Upon the recommendation of a friend, I recently picked up this handy tool at Sears: Craftsman autoloading multi-bit screwdriver with 2 phillips, 2 flat, 2 square (although the description on the website says 3 phillips, 3 flat). It's 6 screwdrivers in one! "A pump-action mechanism in the loader lets you change in as little as two seconds." I just used it to install more RAM in my computer and needed to use all 3 types of bits. I keep it in my desk drawer for when I need a screwdriver and don't want to dig in the toolbox. The only drawback is it's not a ratcheting screwdriver, but an additional plus is you can change out the bits for others you may like.
Have fun at the new house!

1/6/2015 at 12:52 AM

I hate to break it to you, but those extra bits may be for when the others wear out, not for when you lose the others. At least, that has been the challenge we have faced.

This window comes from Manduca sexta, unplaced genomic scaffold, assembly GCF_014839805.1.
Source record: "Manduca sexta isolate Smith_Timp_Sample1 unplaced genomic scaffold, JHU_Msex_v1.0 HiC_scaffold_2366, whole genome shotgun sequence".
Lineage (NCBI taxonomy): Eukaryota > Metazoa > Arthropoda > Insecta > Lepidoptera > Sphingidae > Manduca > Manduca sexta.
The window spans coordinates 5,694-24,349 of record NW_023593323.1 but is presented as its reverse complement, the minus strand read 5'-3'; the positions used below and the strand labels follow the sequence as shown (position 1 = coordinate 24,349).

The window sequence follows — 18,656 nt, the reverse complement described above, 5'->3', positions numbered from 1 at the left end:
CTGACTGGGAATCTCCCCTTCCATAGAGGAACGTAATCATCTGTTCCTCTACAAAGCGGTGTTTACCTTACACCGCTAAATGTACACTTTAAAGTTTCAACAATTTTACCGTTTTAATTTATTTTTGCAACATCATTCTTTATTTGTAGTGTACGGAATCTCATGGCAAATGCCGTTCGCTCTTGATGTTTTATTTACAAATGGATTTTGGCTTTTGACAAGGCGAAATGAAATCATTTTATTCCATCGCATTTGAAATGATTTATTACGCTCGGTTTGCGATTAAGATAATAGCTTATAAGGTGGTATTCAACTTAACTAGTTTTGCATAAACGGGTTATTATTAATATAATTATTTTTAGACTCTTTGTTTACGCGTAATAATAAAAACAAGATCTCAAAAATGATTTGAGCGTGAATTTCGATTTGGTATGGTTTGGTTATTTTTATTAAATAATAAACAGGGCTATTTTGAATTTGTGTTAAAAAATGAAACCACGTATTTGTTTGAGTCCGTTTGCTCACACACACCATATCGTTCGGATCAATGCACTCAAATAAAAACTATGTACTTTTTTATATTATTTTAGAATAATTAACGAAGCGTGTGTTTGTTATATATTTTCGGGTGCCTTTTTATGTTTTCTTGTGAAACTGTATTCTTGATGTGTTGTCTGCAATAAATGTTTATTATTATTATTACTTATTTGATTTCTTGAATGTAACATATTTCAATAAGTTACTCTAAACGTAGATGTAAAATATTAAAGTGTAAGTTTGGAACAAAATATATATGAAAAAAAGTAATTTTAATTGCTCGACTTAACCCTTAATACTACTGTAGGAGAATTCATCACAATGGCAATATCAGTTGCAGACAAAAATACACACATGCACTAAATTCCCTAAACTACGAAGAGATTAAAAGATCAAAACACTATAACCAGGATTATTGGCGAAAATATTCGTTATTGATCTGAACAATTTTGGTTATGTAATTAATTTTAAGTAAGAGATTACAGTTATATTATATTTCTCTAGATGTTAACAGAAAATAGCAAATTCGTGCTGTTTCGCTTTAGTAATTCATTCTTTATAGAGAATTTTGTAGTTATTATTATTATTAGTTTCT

Franki Parde
1/6/2015 at 9:33 AM

That is JUST LIKE our "back seat" looked traveling between "two places" for thirty years.... franki

1/6/2015 at 9:33 AM

Yea! Excited to see Toolbox Tuesday return! We bought a townhouse in DC about a year and a half ago and since I started reading your blog about 6 months ago (and going through every post since the beginning) all I've wanted to do is collect tools and start projects that are way beyond my skill set (it can't be that hard to replace the cheap trim on the closet door with something that matches the original, can it? Oh, and add a transom?). Admittedly, we still have a corded drill that must be something like 3V and have thus far been using a hand saw, so we've got a long way to go and I highly anticipate your recommendations.

1/6/2015 at 10:43 PM

Happy new year! I missed the llamas. I always wondered if they had disappeared or if you just stopped posting about them. It was fun to get another peak at them.

Jack Ben
1/16/2015 at 2:50 AM

Informative post .